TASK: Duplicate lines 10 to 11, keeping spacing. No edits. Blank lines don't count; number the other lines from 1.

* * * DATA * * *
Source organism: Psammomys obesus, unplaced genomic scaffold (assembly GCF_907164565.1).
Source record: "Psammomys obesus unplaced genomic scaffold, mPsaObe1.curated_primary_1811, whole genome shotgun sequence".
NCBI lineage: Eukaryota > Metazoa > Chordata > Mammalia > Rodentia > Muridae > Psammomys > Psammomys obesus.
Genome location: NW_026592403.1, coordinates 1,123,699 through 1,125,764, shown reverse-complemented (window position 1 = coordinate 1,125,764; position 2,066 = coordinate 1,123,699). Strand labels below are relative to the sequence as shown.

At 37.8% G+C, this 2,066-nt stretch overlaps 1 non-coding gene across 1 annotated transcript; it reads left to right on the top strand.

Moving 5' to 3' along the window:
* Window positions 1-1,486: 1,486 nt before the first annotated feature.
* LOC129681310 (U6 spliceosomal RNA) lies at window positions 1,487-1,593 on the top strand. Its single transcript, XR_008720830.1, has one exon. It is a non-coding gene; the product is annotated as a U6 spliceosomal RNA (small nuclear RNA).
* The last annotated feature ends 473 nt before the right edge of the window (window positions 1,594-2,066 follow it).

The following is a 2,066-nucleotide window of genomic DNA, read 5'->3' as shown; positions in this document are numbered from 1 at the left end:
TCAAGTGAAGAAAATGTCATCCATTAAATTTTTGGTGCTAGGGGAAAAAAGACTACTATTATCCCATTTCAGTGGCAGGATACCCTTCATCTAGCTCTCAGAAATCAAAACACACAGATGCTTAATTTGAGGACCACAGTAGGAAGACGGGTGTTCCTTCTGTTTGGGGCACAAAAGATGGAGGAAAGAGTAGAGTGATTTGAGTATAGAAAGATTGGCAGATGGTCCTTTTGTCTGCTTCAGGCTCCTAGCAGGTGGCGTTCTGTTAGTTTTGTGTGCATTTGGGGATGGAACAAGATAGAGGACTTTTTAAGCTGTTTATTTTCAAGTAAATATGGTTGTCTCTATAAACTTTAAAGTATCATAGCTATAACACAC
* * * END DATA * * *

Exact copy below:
The following is a 2,066-nucleotide window of genomic DNA, read 5'->3' as shown; positions in this document are numbered from 1 at the left end:
TCAAGTGAAGAAAATGTCATCCATTAAATTTTTGGTGCTAGGGGAAAAAAGACTACTATTATCCCATTTCAGTGGCAGGATACCCTTCATCTAGCTCTCAGAAATCAAAACACACAGATGCTTAATTTGAGGACCACAGTAGGAAGACGGGTGTTCCTTCTGTTTGGGGCACAAAAGATGGAGGAAAGAGTAGAGTGATTTGAGTATAGAAAGATTGGCAGATGGTCCTTTTGTCTGCTTCAGGCTCCTAGCAGGTGGCGTTCTGTTAGTTTTGTGTGCATTTGGGGATGGAACAAGATAGAGGACTTTTTAAGCTGTTTATTTTCAAGTAAATATGGTTGTCTCTATAAACTTTAAAGTATCATAGCTATAACACAC